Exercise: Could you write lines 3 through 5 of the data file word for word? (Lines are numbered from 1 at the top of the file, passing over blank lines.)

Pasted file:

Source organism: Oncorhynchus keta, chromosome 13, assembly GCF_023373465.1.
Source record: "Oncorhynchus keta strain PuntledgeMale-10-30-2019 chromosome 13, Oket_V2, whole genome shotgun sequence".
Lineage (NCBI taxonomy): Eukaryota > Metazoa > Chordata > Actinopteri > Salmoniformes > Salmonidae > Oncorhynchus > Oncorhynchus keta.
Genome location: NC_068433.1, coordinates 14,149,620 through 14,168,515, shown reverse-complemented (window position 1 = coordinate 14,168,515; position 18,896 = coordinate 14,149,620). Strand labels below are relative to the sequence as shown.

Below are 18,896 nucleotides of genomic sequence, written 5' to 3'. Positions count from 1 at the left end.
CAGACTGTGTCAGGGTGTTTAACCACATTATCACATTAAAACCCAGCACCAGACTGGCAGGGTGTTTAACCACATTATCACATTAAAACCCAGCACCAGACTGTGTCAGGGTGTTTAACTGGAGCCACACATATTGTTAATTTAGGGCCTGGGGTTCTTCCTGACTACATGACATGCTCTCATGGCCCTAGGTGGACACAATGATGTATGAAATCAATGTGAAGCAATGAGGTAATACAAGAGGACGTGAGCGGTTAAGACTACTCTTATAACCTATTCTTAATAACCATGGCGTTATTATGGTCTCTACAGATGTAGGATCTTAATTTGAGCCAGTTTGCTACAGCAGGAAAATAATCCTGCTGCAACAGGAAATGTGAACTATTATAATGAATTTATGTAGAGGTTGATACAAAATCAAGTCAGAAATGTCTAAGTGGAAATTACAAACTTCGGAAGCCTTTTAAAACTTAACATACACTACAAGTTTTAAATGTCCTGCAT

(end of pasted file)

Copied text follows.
Lineage (NCBI taxonomy): Eukaryota > Metazoa > Chordata > Actinopteri > Salmoniformes > Salmonidae > Oncorhynchus > Oncorhynchus keta.
Genome location: NC_068433.1, coordinates 14,149,620 through 14,168,515, shown reverse-complemented (window position 1 = coordinate 14,168,515; position 18,896 = coordinate 14,149,620). Strand labels below are relative to the sequence as shown.

Below are 18,896 nucleotides of genomic sequence, written 5' to 3'. Positions count from 1 at the left end.